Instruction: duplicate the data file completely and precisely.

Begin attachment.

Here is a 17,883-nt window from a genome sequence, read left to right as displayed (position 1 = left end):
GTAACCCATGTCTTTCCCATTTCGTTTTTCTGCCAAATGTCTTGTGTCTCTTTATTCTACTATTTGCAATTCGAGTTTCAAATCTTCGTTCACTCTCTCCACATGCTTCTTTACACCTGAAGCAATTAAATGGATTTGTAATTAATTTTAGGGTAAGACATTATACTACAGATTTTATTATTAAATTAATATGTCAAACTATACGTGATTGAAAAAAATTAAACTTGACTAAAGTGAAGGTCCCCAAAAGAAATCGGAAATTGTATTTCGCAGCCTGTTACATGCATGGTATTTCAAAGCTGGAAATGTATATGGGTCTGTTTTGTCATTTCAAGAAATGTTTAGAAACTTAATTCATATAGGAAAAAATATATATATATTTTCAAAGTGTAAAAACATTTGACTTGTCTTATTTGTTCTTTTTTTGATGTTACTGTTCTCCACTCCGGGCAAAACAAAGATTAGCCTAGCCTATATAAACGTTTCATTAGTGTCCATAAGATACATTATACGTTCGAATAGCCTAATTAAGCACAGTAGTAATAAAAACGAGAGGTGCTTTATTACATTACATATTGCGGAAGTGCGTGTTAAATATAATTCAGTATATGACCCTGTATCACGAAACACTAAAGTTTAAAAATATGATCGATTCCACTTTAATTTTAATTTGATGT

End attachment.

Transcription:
Here is a 17,883-nt window from a genome sequence, read left to right as displayed (position 1 = left end):
GTAACCCATGTCTTTCCCATTTCGTTTTTCTGCCAAATGTCTTGTGTCTCTTTATTCTACTATTTGCAATTCGAGTTTCAAATCTTCGTTCACTCTCTCCACATGCTTCTTTACACCTGAAGCAATTAAATGGATTTGTAATTAATTTTAGGGTAAGACATTATACTACAGATTTTATTATTAAATTAATATGTCAAACTATACGTGATTGAAAAAAATTAAACTTGACTAAAGTGAAGGTCCCCAAAAGAAATCGGAAATTGTATTTCGCAGCCTGTTACATGCATGGTATTTCAAAGCTGGAAATGTATATGGGTCTGTTTTGTCATTTCAAGAAATGTTTAGAAACTTAATTCATATAGGAAAAAATATATATATATTTTCAAAGTGTAAAAACATTTGACTTGTCTTATTTGTTCTTTTTTTGATGTTACTGTTCTCCACTCCGGGCAAAACAAAGATTAGCCTAGCCTATATAAACGTTTCATTAGTGTCCATAAGATACATTATACGTTCGAATAGCCTAATTAAGCACAGTAGTAATAAAAACGAGAGGTGCTTTATTACATTACATATTGCGGAAGTGCGTGTTAAATATAATTCAGTATATGACCCTGTATCACGAAACACTAAAGTTTAAAAATATGATCGATTCCACTTTAATTTTAATTTGATGT